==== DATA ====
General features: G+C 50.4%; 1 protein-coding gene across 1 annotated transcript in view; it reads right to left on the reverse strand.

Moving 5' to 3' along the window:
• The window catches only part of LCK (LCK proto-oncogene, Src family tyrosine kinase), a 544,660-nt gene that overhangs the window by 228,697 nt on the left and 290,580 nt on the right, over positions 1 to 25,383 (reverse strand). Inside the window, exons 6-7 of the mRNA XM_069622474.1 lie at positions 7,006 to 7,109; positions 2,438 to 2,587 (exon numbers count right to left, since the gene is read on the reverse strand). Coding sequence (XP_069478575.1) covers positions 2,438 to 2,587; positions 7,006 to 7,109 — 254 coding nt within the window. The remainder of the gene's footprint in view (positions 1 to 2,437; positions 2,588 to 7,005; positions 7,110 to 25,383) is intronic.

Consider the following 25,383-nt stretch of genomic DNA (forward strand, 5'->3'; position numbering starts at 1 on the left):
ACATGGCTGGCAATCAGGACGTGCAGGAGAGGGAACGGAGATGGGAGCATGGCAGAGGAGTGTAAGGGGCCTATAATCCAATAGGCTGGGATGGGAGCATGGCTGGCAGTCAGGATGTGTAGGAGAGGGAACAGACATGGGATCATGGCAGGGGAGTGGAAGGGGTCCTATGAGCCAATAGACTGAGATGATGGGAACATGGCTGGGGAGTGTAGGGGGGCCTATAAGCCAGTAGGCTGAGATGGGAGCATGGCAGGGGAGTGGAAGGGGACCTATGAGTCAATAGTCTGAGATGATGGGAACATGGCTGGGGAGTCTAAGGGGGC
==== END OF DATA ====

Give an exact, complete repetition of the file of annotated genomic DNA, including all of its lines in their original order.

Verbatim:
General features: G+C 50.4%; 1 protein-coding gene across 1 annotated transcript in view; it reads right to left on the reverse strand.

Moving 5' to 3' along the window:
• The window catches only part of LCK (LCK proto-oncogene, Src family tyrosine kinase), a 544,660-nt gene that overhangs the window by 228,697 nt on the left and 290,580 nt on the right, over positions 1 to 25,383 (reverse strand). Inside the window, exons 6-7 of the mRNA XM_069622474.1 lie at positions 7,006 to 7,109; positions 2,438 to 2,587 (exon numbers count right to left, since the gene is read on the reverse strand). Coding sequence (XP_069478575.1) covers positions 2,438 to 2,587; positions 7,006 to 7,109 — 254 coding nt within the window. The remainder of the gene's footprint in view (positions 1 to 2,437; positions 2,588 to 7,005; positions 7,110 to 25,383) is intronic.

Consider the following 25,383-nt stretch of genomic DNA (forward strand, 5'->3'; position numbering starts at 1 on the left):
ACATGGCTGGCAATCAGGACGTGCAGGAGAGGGAACGGAGATGGGAGCATGGCAGAGGAGTGTAAGGGGCCTATAATCCAATAGGCTGGGATGGGAGCATGGCTGGCAGTCAGGATGTGTAGGAGAGGGAACAGACATGGGATCATGGCAGGGGAGTGGAAGGGGTCCTATGAGCCAATAGACTGAGATGATGGGAACATGGCTGGGGAGTGTAGGGGGGCCTATAAGCCAGTAGGCTGAGATGGGAGCATGGCAGGGGAGTGGAAGGGGACCTATGAGTCAATAGTCTGAGATGATGGGAACATGGCTGGGGAGTCTAAGGGGGC